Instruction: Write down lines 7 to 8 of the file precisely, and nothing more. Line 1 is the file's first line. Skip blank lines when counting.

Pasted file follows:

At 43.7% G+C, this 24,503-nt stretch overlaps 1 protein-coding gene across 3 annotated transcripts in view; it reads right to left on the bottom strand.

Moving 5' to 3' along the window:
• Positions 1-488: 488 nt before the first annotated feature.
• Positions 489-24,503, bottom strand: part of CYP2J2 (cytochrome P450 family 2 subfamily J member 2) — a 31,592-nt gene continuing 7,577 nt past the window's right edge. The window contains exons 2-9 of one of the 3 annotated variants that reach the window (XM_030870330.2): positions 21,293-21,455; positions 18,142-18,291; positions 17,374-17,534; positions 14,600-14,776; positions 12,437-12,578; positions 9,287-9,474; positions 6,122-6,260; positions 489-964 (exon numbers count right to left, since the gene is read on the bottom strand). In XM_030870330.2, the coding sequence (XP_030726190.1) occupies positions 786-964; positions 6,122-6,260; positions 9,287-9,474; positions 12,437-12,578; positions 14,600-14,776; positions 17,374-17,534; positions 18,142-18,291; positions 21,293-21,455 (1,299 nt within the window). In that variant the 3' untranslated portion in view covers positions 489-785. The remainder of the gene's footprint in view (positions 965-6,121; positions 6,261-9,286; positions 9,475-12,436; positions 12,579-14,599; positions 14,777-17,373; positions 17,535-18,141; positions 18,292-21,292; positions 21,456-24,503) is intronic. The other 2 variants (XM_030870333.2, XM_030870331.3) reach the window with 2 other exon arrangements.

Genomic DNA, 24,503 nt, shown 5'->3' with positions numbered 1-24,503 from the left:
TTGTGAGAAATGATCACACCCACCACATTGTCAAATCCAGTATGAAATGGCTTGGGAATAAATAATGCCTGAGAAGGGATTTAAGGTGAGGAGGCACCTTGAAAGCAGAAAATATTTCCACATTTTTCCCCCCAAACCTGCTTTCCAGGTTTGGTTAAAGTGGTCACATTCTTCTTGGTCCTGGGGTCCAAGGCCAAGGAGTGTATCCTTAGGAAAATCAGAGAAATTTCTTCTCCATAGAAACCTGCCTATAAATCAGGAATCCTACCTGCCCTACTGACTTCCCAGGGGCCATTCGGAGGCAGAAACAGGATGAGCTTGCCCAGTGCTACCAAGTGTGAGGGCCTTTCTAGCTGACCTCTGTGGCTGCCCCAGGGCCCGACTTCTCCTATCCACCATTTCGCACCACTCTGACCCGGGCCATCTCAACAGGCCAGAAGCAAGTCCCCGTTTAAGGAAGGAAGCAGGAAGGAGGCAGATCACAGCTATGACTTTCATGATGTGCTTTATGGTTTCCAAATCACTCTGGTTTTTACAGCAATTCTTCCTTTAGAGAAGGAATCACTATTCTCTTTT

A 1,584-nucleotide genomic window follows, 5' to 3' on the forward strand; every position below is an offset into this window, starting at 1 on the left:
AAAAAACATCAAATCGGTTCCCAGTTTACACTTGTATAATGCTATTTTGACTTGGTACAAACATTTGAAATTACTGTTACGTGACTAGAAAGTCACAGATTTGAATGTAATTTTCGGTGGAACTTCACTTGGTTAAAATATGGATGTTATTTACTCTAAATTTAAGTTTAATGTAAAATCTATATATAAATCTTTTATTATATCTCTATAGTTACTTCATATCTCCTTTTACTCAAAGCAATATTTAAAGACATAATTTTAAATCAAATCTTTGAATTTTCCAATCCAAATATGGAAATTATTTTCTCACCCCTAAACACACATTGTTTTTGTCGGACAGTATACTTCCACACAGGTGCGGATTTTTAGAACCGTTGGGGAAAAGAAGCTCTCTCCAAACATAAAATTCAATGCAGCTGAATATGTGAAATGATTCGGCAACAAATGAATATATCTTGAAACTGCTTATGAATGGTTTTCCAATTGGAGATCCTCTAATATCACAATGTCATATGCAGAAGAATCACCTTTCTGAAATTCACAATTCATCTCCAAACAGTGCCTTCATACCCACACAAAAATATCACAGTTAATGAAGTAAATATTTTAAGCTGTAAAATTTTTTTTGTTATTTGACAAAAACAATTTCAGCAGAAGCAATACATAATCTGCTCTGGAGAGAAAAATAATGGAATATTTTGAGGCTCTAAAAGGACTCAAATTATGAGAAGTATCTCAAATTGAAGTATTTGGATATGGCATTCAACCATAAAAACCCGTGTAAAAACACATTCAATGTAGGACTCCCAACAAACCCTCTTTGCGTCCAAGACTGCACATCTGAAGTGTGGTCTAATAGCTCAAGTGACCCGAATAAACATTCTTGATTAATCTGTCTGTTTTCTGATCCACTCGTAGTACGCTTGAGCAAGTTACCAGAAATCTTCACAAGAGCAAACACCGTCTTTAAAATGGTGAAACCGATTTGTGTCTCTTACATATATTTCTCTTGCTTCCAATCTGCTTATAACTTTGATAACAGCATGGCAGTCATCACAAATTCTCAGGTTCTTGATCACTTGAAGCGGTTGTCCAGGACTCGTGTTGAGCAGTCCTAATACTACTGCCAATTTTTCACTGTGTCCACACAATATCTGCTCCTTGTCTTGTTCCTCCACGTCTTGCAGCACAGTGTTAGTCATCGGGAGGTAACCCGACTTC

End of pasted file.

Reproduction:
A 1,584-nucleotide genomic window follows, 5' to 3' on the forward strand; every position below is an offset into this window, starting at 1 on the left:
AAAAAACATCAAATCGGTTCCCAGTTTACACTTGTATAATGCTATTTTGACTTGGTACAAACATTTGAAATTACTGTTACGTGACTAGAAAGTCACAGATTTGAATGTAATTTTCGGTGGAACTTCACTTGGTTAAAATATGGATGTTATTTACTCTAAATTTAAGTTTAATGTAAAATCTATATATAAATCTTTTATTATATCTCTATAGTTACTTCATATCTCCTTTTACTCAAAGCAATATTTAAAGACATAATTTTAAATCAAATCTTTGAATTTTCCAATCCAAATATGGAAATTATTTTCTCACCCCTAAACACACATTGTTTTTGTCGGACAGTATACTTCCACACAGGTGCGGATTTTTAGAACCGTTGGGGAAAAGAAGCTCTCTCCAAACATAAAATTCAATGCAGCTGAATATGTGAAATGATTCGGCAACAAATGAATATATCTTGAAACTGCTTATGAATGGTTTTCCAATTGGAGATCCTCTAATATCACAATGTCATATGCAGAAGAATCACCTTTCTGAAATTCACAATTCATCTCCAAACAGTGCCTTCATACCCACACAAAAATATCACAGTTAATGAAGTAAATATTTTAAGCTGTAAAATTTTTTTTGTTATTTGACAAAAACAATTTCAGCAGAAGCAATACATAATCTGCTCTGGAGAGAAAAATAATGGAATATTTTGAGGCTCTAAAAGGACTCAAATTATGAGAAGTATCTCAAATTGAAGTATTTGGATATGGCATTCAACCATAAAAACCCGTGTAAAAACACATTCAATGTAGGACTCCCAACAAACCCTCTTTGCGTCCAAGACTGCACATCTGAAGTGTGGTCTAATAGCTCAAGTGACCCGAATAAACATTCTTGATTAATCTGTCTGTTTTCTGATCCACTCGTAGTACGCTTGAGCAAGTTACCAGAAATCTTCACAAGAGCAAACACCGTCTTTAAAATGGTGAAACCGATTTGTGTCTCTTACATATATTTCTCTTGCTTCCAATCTGCTTATAACTTTGATAACAGCATGGCAGTCATCACAAATTCTCAGGTTCTTGATCACTTGAAGCGGTTGTCCAGGACTCGTGTTGAGCAGTCCTAATACTACTGCCAATTTTTCACTGTGTCCACACAATATCTGCTCCTTGTCTTGTTCCTCCACGTCTTGCAGCACAGTGTTAGTCATCGGGAGGTAACCCGACTTC